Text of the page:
DeepReshapes.jl

Reshape arbitrarily nested structures of Tuples and Arrays in Julia
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Started In
November 2014

DeepReshapes

Extends reshape to arbitrarily nested structures of Tuples and Arrays, both in source and target. Also provides a deep flatten function that transforms these structures into a flat Vector.

As I am pretty new to Julia, before I consider registering this package, I would like a code review to know whether I am actually doing this "right". Please just have a look, and if you think this is useful and ready, open an issue or something like that.

Note that this only works on Julia 0.4 right now.

What?

Provides a deep_reshape function that can transform the structure of data:

A = [1 2; 3 4; 5 6]
b = [1, 2, 3, 4]
deep_reshape((A, b), (2, 5))
# => [1 5 4 1 3;
#     3 2 6 2 4]

deep_reshape([1:25], ((3, 3), (4, 4)))
# => ([ 1  4  7;
#       2  5  8;
#       3  6  9],
#     [10 14 18 22;
#      11 15 19 23;
#      12 16 20 24;
#      13 17 21 25])

α, β, c = deep_reshape([1.23, 2.34, 3, 4, 5], (Float64, Float64, (Int, 3)))
# => (1.23,2.34,[3,4,5])

This works on all (potentially nested) structures of Tuples and Arrays, as long as the actual scalar values contained within are Numbers (for now).

Why?

Say you want to optimize a non-linear function. Many optimization frameworks (NLopt, Optim) require you to supply cost and gradient functions and expect them to operate on plain Vector{Float64}s for that purpose. However, some algorithms are expressed more naturally in terms of more structured data.

Consider for example the popular [backpropagation algorithm] (http://ufldl.stanford.edu/wiki/index.php/Backpropagation_Algorithm) for training neural networks. The outline of the gradient calculation might look like this:

function cost_and_gradient!(
  W::Vector{Matrix{Float64}},  # weight matrices for each neuron layer
  b::Vector{Vector{Float64}},  # bias vectors for each neuron layer
  ∇W::Vector{Matrix{Float64}}, # vector to receive resulting weight gradients
  ∇b::Vector{Vector{Float64}}  # vector to receive resulting bias gradients
)
  # ...do feedforward and backpropagation, obtain some intermediate results
  # ...calculate gradients and fill the result vectors ∇W and ∇b
  # ...calculate and return the cost
end

For optimization, we cannot use this function directly, because the optimization package expects it to work on plain number vectors:

using NLopt

W, b = initialize_parameters()
# ...we need to flatten W, b to number vector θ

optimization = Opt(:LD_LBFGS, length(θ))
min_objective!(optimization, cost_and_gradient!) # <- we need to define this
result = optimize(optimization, θ)

Flattening the initial parameters is easy with flatten:

using DeepReshapes

θ = flatten(Float64, W, b)

As for cost_and_gradient!, we can simply wrap the original calculation with deep_reshapes:

function cost_and_gradient!(θ::Vector{Float64}, ∇θ::Vector{Float64})
  W, b = deep_reshape(θ, s) # <- s is a specification of the original structure
                            # which can be obtained by calling describe on the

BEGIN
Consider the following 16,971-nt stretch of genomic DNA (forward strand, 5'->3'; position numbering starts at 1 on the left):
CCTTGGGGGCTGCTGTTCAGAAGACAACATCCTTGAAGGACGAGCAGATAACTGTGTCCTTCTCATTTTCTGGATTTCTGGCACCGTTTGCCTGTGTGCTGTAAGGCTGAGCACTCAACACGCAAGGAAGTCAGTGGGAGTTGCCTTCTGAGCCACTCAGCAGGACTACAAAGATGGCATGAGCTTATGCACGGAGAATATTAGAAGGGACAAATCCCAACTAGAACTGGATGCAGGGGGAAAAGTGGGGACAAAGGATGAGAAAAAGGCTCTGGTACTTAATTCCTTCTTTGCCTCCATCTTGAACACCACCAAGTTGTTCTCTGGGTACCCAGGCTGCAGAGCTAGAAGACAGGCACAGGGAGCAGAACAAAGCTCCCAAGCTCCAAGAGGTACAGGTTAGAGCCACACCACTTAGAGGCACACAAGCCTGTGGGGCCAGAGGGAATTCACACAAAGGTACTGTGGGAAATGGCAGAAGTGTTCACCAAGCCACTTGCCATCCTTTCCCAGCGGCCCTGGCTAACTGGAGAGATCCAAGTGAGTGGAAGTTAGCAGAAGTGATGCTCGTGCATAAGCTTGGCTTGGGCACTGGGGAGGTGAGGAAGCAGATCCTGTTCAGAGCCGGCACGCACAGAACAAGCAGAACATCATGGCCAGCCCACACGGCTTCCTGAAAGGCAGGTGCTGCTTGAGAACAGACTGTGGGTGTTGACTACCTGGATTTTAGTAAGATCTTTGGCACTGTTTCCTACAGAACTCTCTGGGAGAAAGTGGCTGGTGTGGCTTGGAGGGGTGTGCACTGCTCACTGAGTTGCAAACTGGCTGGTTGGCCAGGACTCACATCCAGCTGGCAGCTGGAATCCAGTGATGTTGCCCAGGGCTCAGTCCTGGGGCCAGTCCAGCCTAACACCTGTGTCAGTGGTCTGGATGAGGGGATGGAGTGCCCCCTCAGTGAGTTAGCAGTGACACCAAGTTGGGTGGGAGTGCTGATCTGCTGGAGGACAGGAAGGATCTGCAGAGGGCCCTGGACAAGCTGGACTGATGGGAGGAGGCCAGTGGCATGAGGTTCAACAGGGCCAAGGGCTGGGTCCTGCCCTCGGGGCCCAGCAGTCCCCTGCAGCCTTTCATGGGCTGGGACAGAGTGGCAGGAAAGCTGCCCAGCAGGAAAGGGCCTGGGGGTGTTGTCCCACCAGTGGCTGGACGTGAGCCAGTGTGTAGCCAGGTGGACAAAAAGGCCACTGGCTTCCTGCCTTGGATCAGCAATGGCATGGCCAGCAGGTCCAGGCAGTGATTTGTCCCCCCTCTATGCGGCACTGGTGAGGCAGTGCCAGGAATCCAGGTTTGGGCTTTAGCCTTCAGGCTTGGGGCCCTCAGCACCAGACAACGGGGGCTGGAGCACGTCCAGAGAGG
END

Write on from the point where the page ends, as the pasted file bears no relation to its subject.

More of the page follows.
# initial parameters before flattening them.

  # ...do the original calculation
  ∇θ[:] = flatten(Float64, ∇W, ∇b)
  # ... calculate and return the cost
end

How?

A deep reshape consists of two independent processes: a producer that recursively walks the input to produce scalar values, and a consumer that consumes these values and puts them into a new object according to a structure specification:

result = deep_reshape(input, specification)

Source

The input can be any object, but by default, the producer only descends into Arrays and Tuples and considers anything else to be a scalar:

deep_reshape([1:4], (2, 2)) # => Any[1 3; 2 4]
deep_reshape(1:4, (2, 2))   # => Any[1:4 (); () ()]

What objects to descend into can be overridden through the optional Deep argument:

deep_reshape(1:4, (2, 2), Deep = Range)

Any input of type Deep will be considered iterable and all contained values will be produced. Any other input will be considered scalar and produced directly, without further recursion.

Target

The produced scalars will then be assigned into the objects under construction according to the specification, which is of the following format:

  • An empty tuple () describes Any value.
  • A Type describes a value of that type.
  • A tuple of (Integer...) dimensions describes an Any[] with these dimensions.
  • A tuple (Type, Integer...) of a type and dimensions describes an Array with that element type and these dimensions.
  • Any other Tuple recursively describes a tuple, where each contained value describes an entry of the result.
  • An Array recursively describes an array in the same way.

For simple inputs (recursively) consisting only of Tuples, Arrays and scalars, describe() returns the corresponding specification:

s = describe(([1:10], [1 2; 3 4])) # => ((Int, 10), (Int, 2, 2))

These can be used directly as deep_reshape specifications:

nested = deep_reshape([1:14], s)
# => ([1, 2, 3, 4, 5, 6, 7, 8, 9, 10],
#     [11 13;
#      12 14])

flatten and pack

There is also a convenience function flatten that can recursively flattens the input to a Vector, optionally with a fixed target type that the scalars are to be converted to:

flatten(nested)
# => Any[1, 2, 3, 4, 5, 6, 7, 8, 9, 10, 11, 12, 13, 14]

flatten(Int, nested)
# => [1, 2, 3, 4, 5, 6, 7, 8, 9, 10, 11, 12, 13, 14]

The very similar pack function returns both the flattened Vector and the original structure as defined by describe. This can be used to later reverse the flattening:

flattened, s = pack(Int, ([1:10], [1 2; 3 4]))
# => ([1,2,3,4,5,6,7,8,9,10,1,3,2,4],(((Int,10),(Int,2,2)),))

deep_reshape(flattened, s)
# => ([1, 2, 3, 4, 5, 6, 7, 8, 9, 10],
#     [11 13;
#      12 14])